Bycatch risk for Wandering Albatrosses venturing to the Patagonian Shelf
As with many of the world’s albatross species, bycatch from fisheries is a major threat to Wandering Albatrosses. A new study led by BirdLife and the British Antarctic Survey, in collaboration with Global Fishing Watch, revealed that over half of Wandering Albatrosses that breed on Bird Island, South Georgia, come into contact with fishing vessels from multiple fishing nations. Bycatch risk was highest along the Patagonian Shelf break, highlighting the critical need for conservationists to work with multiple fleets to implement best-practice mitigation measures in the region.
Header image: A Wandering Albatross soaring across the sea as the sun sets © vladsilver/Shutterstock
Wandering Albatrosses have the largest wingspan of any bird species, their extraordinary wings measuring over 3 meters from tip to tip. These help give the birds their name, allowing them to soar thousands of miles over the Southern Ocean in search of food.
The bait, unwanted catch and processing waste discarded by fishing vessels mimics their natural food sources, and given they can smell food from kilometres away, hundreds of albatrosses can be attracted to a fishing vessel. Here, unfortunately, many meet an untimely end as they grab baited hooks set by longliners, or collide with cables on trawlers. Interactions with fisheries is the leading threat to many albatrosses, now the most threatened bird family in the world. This has caused a dramatic decline of the South Georgia population of Wandering Albatrosses since the 1970s, even though bycatch has been reduced to negligible levels in the local fishery.
In a new study published in Biological Conservation, the movements of this iconic species were tracked using radar-GPS devices to study interactions with fishing vessels. By cross referencing the birds’ movements with the locations of fishing vessels, the researchers found that those that travelled to the Patagonian Shelf break were particularly at risk. Of the 251 birds that were tracked, 55% encountered (within 30 km) vessels flagged to multiple nations using different types of fishing gear, and 43% of the birds showed close attendance (were within 5 km). This continued interaction with vessels exposes the birds to possible injury or death.
Hope for these majestic seabirds
Several bycatch mitigation measures have been developed in recent years. These include weighting hooks or lines more heavily so that bait quickly sinks beyond the grasps of albatrosses, setting lines at night as many species feed much more actively during the day, and using colourful streamers that flap in the wind, discouraging birds from approaching vessels.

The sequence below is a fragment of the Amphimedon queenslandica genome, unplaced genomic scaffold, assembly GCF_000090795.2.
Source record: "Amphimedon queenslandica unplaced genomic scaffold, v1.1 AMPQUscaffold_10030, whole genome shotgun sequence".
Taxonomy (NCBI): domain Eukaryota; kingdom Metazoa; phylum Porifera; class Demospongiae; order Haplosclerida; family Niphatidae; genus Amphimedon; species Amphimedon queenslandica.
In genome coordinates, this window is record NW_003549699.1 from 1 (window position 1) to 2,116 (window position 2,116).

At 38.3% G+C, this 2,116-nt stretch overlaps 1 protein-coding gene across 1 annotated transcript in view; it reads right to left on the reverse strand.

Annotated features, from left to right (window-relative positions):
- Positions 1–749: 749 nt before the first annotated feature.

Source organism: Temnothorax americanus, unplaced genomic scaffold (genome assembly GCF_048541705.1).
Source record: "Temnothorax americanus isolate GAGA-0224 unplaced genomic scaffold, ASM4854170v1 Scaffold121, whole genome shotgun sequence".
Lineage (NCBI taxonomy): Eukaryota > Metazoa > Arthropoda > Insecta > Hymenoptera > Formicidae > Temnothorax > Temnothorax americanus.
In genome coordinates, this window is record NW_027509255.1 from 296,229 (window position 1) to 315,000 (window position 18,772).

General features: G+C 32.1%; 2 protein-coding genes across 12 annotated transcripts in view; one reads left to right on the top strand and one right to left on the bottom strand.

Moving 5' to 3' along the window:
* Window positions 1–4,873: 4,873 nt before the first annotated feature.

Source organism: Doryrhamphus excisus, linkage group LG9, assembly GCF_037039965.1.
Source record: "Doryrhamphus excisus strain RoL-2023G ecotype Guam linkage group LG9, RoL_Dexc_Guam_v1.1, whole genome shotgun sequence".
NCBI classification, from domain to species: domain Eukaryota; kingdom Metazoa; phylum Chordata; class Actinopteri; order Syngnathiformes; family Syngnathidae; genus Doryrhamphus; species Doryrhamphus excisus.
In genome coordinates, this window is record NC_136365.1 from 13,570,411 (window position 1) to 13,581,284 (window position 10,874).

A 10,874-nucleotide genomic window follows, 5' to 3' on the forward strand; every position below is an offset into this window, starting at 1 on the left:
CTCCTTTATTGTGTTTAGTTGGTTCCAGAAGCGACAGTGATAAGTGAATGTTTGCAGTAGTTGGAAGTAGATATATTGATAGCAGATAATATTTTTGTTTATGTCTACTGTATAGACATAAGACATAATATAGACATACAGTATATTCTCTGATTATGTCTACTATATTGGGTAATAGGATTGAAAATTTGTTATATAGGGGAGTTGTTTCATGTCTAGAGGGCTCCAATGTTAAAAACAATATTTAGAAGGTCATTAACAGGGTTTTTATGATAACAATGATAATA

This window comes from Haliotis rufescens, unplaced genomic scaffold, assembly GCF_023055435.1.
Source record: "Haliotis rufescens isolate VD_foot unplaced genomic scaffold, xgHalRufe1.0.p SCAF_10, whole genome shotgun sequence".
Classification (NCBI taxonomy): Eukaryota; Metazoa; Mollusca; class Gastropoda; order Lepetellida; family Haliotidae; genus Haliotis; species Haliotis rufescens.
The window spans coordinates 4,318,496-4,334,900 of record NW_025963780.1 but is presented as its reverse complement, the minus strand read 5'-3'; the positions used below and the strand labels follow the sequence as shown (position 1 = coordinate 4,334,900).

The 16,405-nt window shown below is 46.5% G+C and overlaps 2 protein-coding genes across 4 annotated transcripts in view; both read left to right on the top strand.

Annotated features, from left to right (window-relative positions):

Over the last few years, BirdLife’s Albatross Task Force has worked extensively onboard fishing vessels to help put these measures in place, achieving extraordinary success in countries such as Namibia and South Africa. Despite these solutions, in many regions – including the Patagonian Shelf break – there are still problems with implementation. “We know that deaths or injuries of seabirds in fisheries can be avoided by using some simple but highly effective techniques” says Ana Carneiro, Marine Science Manager at BirdLife and lead author of the paper, “the problem is that there is no checking of compliance with those measures in many fisheries.”
Tracking the birds’ movements also allowed the researchers to pinpoint exactly which vessels the birds approached. Richard Phillips, a co-author of the study from the British Antarctic Survey notes that, “Now that we have identified the fleets that represent the greatest risk to wandering albatrosses from South Georgia, it is really important that advocacy focuses on those particular fishing nations and the vessel operators.”
The paper highlights the urgent need to engage with fisheries managers, operators and crew from South Korea, UK, Chile, Portugal, Taiwan and Brazil in order to ensure they implement best-practice bycatch mitigation measures. If fishing vessels comply with these measures, South Georgia’s Wandering Albatross population may stand a chance of recovery, offering fresh hope to these majestic seabirds.
“We know that deaths or injuries of seabirds in fisheries can be avoided by using some simple but highly effective techniques”
Ana Carneiro, Marine Science Manager at BirdLife
The past few decades have not been good for Wandering Albatrosses. The population has declined to the extent that they are classified as globally Vulnerable to extinction. The primary threat to these birds, as for many other seabirds, is incidental mortality (bycatch) in fisheries. Seabirds are bycaught mainly when they swallow baited hooks and are drowned as the line sinks. It is a horrific death, but fortunately, mitigation measures already available can very successfully prevent the needless death of seabirds on fishing hooks.
It’s World Albatross Day and we’re celebrating the incredible lives of the world’s most threatened seabirds and sharing the efforts of BirdLife Partners working to protect albatrosses around the world.